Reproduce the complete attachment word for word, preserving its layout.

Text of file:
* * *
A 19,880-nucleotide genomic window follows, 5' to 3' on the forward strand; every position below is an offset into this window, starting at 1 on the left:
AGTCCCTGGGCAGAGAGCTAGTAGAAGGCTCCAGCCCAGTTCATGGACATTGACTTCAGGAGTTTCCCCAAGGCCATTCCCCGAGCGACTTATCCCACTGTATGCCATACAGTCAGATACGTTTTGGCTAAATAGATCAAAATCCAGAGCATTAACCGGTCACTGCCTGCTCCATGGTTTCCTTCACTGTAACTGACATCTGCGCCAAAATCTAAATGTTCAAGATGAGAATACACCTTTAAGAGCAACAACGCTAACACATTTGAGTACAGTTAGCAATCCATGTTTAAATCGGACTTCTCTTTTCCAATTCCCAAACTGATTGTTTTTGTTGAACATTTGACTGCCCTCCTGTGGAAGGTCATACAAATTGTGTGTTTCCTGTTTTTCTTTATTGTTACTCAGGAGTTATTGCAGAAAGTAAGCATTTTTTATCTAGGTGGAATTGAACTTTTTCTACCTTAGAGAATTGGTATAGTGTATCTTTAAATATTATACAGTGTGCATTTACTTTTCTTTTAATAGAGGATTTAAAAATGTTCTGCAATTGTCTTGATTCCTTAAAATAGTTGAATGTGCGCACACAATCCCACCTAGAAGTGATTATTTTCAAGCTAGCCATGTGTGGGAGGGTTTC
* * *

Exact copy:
A 19,880-nucleotide genomic window follows, 5' to 3' on the forward strand; every position below is an offset into this window, starting at 1 on the left:
AGTCCCTGGGCAGAGAGCTAGTAGAAGGCTCCAGCCCAGTTCATGGACATTGACTTCAGGAGTTTCCCCAAGGCCATTCCCCGAGCGACTTATCCCACTGTATGCCATACAGTCAGATACGTTTTGGCTAAATAGATCAAAATCCAGAGCATTAACCGGTCACTGCCTGCTCCATGGTTTCCTTCACTGTAACTGACATCTGCGCCAAAATCTAAATGTTCAAGATGAGAATACACCTTTAAGAGCAACAACGCTAACACATTTGAGTACAGTTAGCAATCCATGTTTAAATCGGACTTCTCTTTTCCAATTCCCAAACTGATTGTTTTTGTTGAACATTTGACTGCCCTCCTGTGGAAGGTCATACAAATTGTGTGTTTCCTGTTTTTCTTTATTGTTACTCAGGAGTTATTGCAGAAAGTAAGCATTTTTTATCTAGGTGGAATTGAACTTTTTCTACCTTAGAGAATTGGTATAGTGTATCTTTAAATATTATACAGTGTGCATTTACTTTTCTTTTAATAGAGGATTTAAAAATGTTCTGCAATTGTCTTGATTCCTTAAAATAGTTGAATGTGCGCACACAATCCCACCTAGAAGTGATTATTTTCAAGCTAGCCATGTGTGGGAGGGTTTC